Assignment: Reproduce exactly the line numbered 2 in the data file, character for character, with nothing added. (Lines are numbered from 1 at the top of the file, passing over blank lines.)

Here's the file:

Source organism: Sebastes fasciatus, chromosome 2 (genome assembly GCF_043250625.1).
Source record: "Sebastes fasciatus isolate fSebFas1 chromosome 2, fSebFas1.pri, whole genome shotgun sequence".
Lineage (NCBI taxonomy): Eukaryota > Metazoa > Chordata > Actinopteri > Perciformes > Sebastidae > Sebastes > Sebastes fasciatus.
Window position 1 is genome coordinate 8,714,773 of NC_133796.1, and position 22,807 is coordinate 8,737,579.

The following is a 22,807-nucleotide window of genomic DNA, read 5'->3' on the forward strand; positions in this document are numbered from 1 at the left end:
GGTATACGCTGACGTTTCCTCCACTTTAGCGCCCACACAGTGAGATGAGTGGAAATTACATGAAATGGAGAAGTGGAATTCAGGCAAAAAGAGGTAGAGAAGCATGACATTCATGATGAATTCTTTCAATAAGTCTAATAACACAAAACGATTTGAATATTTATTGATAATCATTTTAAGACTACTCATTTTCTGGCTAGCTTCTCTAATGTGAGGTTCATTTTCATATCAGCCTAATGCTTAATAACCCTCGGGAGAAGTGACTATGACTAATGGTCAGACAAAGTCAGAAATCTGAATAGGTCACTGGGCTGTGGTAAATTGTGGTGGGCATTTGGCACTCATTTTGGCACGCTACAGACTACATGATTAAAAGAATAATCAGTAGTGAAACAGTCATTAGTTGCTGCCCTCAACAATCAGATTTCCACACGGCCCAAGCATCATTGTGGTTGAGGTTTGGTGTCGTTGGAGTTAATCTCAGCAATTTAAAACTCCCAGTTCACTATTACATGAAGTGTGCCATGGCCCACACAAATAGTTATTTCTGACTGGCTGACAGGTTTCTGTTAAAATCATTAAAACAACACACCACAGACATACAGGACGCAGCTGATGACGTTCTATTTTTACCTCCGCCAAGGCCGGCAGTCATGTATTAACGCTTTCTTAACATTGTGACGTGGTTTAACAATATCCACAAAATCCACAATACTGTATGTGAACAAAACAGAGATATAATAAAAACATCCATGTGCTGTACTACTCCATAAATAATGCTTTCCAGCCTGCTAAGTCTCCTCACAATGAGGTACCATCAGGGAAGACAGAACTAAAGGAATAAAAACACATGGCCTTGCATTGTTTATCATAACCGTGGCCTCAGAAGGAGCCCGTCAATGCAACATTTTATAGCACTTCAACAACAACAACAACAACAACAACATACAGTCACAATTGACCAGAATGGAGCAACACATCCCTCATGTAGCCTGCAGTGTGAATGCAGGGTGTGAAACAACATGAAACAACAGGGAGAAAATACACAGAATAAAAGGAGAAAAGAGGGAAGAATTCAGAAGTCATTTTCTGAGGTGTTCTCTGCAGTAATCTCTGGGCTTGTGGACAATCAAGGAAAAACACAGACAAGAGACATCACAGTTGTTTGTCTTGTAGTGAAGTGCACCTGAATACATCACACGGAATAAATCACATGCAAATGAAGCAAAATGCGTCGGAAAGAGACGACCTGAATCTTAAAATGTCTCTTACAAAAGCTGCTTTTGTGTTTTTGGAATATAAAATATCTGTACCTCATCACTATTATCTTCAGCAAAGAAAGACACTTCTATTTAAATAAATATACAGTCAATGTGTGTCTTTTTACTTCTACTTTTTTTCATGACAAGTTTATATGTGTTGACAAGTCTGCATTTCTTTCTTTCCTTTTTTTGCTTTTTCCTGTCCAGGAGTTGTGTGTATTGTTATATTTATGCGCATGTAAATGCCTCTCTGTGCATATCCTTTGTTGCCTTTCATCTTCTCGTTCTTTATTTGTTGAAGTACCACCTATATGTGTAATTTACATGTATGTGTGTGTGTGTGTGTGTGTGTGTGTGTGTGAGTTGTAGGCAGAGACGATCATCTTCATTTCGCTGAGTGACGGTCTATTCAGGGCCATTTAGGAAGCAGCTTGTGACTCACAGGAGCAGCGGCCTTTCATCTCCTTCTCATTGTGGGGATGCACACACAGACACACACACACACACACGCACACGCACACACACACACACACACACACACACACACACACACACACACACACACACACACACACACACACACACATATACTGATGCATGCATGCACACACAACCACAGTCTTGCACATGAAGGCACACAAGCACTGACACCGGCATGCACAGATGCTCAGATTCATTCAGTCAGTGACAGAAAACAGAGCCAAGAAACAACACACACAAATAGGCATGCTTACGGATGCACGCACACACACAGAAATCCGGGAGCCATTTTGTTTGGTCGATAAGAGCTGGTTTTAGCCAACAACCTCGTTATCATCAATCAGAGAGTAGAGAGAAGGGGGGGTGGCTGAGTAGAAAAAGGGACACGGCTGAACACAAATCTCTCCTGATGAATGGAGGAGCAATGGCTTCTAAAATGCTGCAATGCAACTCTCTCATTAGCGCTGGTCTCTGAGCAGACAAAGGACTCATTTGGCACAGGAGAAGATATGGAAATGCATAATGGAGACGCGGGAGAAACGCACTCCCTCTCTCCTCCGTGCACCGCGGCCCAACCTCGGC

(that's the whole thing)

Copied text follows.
Source record: "Sebastes fasciatus isolate fSebFas1 chromosome 2, fSebFas1.pri, whole genome shotgun sequence".